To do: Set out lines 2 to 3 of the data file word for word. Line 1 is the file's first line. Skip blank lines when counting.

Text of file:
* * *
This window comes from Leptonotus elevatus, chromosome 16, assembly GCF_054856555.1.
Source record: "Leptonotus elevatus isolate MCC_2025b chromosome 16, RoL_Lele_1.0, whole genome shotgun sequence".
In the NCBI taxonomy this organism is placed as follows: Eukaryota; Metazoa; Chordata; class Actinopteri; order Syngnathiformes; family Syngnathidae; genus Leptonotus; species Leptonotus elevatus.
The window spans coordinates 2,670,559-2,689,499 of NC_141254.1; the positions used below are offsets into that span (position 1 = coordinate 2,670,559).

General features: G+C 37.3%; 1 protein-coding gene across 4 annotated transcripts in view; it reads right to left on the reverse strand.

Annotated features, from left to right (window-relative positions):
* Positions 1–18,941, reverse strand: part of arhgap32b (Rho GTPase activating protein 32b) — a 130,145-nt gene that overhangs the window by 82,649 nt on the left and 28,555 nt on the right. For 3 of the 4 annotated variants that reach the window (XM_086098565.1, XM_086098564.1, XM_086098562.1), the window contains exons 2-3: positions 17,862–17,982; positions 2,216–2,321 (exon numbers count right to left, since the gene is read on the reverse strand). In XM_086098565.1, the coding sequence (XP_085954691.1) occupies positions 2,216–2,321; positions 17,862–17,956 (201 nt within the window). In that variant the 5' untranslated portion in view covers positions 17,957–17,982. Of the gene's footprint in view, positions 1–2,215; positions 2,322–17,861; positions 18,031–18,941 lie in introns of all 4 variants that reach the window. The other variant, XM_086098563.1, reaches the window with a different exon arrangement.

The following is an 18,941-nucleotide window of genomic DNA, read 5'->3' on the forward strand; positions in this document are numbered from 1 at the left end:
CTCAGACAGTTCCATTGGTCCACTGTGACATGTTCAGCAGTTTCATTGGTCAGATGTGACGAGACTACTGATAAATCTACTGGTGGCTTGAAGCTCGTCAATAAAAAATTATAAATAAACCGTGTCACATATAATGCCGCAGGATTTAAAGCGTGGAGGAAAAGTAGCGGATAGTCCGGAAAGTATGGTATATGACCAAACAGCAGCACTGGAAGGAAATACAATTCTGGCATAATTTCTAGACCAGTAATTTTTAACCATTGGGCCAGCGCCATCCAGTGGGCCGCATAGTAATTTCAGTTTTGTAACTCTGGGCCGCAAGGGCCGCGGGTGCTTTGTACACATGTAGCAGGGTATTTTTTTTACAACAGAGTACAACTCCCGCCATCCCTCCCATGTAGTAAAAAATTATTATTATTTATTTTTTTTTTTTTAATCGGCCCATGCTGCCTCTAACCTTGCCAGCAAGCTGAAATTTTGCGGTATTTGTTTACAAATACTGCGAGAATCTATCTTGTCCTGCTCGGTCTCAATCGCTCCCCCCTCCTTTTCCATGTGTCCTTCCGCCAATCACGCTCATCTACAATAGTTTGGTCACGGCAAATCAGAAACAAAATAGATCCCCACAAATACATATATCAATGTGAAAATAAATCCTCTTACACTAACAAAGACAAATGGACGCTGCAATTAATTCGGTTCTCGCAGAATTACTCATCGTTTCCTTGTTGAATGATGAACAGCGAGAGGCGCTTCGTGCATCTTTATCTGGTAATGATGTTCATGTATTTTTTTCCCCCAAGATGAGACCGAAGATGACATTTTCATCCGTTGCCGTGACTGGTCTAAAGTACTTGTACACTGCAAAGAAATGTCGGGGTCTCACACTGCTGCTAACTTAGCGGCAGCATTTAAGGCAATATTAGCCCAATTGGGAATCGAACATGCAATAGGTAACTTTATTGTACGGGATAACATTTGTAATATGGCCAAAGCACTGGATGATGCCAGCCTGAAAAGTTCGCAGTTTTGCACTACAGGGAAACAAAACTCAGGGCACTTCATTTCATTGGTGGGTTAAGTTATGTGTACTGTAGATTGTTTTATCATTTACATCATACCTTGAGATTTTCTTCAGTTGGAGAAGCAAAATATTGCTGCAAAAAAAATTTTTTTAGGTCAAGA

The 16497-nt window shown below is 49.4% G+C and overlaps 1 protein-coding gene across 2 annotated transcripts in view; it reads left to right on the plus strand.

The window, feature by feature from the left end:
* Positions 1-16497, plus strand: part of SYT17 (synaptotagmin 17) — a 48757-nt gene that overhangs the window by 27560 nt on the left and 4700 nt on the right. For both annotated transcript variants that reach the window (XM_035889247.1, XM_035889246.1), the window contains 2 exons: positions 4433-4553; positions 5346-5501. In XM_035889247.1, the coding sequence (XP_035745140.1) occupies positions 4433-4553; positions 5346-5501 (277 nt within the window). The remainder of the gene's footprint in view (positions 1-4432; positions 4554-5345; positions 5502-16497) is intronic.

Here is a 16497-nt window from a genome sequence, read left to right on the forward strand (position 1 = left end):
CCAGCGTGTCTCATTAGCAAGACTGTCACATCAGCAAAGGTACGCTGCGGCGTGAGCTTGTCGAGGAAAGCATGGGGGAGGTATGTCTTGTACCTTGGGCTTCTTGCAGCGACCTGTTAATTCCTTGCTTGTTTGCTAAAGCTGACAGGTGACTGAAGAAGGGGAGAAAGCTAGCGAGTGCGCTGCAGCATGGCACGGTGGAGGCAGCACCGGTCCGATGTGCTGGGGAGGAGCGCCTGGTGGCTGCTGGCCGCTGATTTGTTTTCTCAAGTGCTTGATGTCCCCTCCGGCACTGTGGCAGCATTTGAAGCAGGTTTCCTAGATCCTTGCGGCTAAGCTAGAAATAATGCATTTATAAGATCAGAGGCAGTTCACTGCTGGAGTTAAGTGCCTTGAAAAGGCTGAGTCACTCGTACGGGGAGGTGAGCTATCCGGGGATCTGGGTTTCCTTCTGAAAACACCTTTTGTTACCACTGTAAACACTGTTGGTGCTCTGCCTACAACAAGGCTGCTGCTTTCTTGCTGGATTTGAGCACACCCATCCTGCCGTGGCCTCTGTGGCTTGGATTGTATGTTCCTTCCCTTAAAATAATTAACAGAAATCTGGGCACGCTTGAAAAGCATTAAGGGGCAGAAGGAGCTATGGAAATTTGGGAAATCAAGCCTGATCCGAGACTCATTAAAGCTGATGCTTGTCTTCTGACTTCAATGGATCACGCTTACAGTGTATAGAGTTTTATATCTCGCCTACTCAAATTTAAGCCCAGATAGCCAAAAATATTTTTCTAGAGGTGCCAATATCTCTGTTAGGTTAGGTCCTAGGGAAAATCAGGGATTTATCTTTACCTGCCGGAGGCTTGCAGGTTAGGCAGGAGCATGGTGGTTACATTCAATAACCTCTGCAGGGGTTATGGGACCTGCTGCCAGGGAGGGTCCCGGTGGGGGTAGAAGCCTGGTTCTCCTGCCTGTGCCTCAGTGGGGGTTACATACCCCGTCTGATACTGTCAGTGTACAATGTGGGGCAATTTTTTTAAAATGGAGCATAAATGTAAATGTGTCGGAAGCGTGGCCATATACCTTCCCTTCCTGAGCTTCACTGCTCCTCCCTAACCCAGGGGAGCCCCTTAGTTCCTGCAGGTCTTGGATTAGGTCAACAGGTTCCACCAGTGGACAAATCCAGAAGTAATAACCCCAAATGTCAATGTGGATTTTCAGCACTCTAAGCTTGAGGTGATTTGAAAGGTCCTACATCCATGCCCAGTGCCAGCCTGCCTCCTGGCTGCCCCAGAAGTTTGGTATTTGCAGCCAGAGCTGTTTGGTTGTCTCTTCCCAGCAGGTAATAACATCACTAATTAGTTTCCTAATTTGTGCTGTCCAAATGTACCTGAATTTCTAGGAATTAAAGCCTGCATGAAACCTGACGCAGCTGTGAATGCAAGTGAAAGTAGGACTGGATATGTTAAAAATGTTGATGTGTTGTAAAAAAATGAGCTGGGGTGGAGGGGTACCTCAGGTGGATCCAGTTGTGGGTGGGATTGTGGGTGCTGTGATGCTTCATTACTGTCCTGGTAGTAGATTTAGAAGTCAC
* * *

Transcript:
Source record: "Leptonotus elevatus isolate MCC_2025b chromosome 16, RoL_Lele_1.0, whole genome shotgun sequence".
In the NCBI taxonomy this organism is placed as follows: Eukaryota; Metazoa; Chordata; class Actinopteri; order Syngnathiformes; family Syngnathidae; genus Leptonotus; species Leptonotus elevatus.